Be Careful What You Want. You Might Get What You Deserve.
In my previous post I covered in general some of the major changes that had gone on in the last year. Today I would like to talk about some specific events and what I learned from them.
The 2016 CPU Canadian Championships were scheduled for the third week of February. The 2016 IPF World Championships were scheduled for the beginning of June. In order to guarantee selection for Team Canada you essentially have to win your weight class at Nationals. With the growth and expansion of the sport over the last few years, this is no easy task. Although I had sustained a pretty significant knee injury the previous year, I had trained around/through it and had made a good showing in December at the 2015 Commonwealth Championships, winning my weight class. Looking back I can see how all of these factor were all building together to derail any plans that I had made.
First let's talk about the knee injury. In reality the knee injury was probably a result of a hamstring injury I got while playing hockey early in 2014. This was the event that set in motion all the other events that nearly took me out of lifting for good. The hamstring injury occurred about a month before the 2014 Nationals. Without going into too much boring detail, this was the sequence of events that followed all the way up to the 2016 Nationals. Though the hamstring injury was quite bad, I still chose to go to the 2014 Nationals. Here I qualified for the World Championships 6 weeks later. To add insult to injury, compensations I made in training for my hamstring lead to a back injury 2 weeks out from the Worlds. With the hamstring still an issue and my back injured, I still competed and won my class at the IPF Classic World Championships in 2014 in South Africa. With a compromised hamstring and back injury, both on the left side, the inevitable happened in the fall of 2014. I injured my left knee.
The arrogance that comes with success has a way of coming around to bite you in the ass. I will fast forward to the Commonwealth Championships in Dec 2015. None of the injuries I had sustained had actually been dealt with in any meaningful way. The knee was the worst of it though, but I had limped (literally) through my training and honestly felt reasonable going into the Commonwealths. It was afterward when the house of cards began to collapse. Your body will not be ignored.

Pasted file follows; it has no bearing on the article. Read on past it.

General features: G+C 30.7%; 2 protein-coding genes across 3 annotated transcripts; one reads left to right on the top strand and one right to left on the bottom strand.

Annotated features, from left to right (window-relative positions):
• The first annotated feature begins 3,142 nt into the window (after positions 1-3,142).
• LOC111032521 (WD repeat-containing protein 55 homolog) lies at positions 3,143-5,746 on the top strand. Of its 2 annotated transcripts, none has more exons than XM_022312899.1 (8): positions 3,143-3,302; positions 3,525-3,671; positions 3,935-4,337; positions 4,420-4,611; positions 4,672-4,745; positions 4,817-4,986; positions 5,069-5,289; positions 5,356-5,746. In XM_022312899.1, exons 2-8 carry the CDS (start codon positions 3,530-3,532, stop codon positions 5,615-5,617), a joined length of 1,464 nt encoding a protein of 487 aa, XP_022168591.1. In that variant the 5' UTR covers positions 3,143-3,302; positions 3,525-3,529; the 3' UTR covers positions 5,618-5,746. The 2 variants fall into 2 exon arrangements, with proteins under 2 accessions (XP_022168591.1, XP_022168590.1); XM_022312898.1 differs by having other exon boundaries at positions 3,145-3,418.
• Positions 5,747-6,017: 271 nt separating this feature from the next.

A knee, that I had convinced myself was mostly healed, let me know otherwise immediately following the Commonwealths. Constant pain and swelling made squatting difficult and mostly counter productive. I pushed on. I caught a stomach bug over Christmas that held on for 3 weeks. This did nothing for my training or recovery. I pushed on. When I arrived at the CPU National in February 2016 I was incapable of doing a bodyweight lunge. With the support of both legs I could squat and had convinced myself that it would be enough. I pushed on. Then my body pushed back.
In a nutshell the Nationals were a disaster. It was my lowest total in many years. I passed on my 3rd squat and 2nd deadlift and could barely walk at the end because of the knee and a re-aggravated back. All of those cheques my body had been writing for the last 2 years all got cashed that day and I was broke(n).
Maybe you don’t know you're making mistakes when you're making them. Maybe you don’t care as long as you are getting away with it. Either way, mistakes are there to teach you and the lessons might be harsh. I saw a surgeon about my knee shortly after the Nationals. He said there was nothing he could do for me and offered no real option. This was the first time the realization set in that I may not ever be able to use my knee to full capacity again. This was, needless to say, a tough pill to swallow. Luckily, I found a practitioner who was able to provide some relief through his treatments. Once that relief came and the swelling went down, the atrophy in my left leg was very obvious. I had literally been squatting on one leg for over a year. As I began to build back the strength in the leg it became obvious almost immediately that my hamstring (the hockey injury) was essentially not functioning at any level. This almost certainly had led to the back/hip injury before Worlds, which in turn lead to the knee injury a few months later.
So all of this was supposed to amount to a lesson I had learned. I hope it has. Everything you do, every decision you make, has consequences down the line. My example is physical but that is not always the case. By ignoring signs and feedback my body was giving me I nearly destroyed my health for the long term. For what? Fame? Money? No. It was a result of the arrogance of invincibility that comes with getting away with dumb decisions, temporary as it may be.
Looking back as a coach, I never would have let a client get this far with this sidetracked short-term thinking. But I allowed myself, and I learned my lesson. Thankfully I did not completely destroy myself. With a newfound patience for training and competition, I am close to 100% physically and can start a methodical journey back to whatever strength level awaits me. This time though nothing takes priority over my long-term mobility.
Have you ever heard the saying “enjoy your knees, you will miss them when they are gone” Trust me, it's true.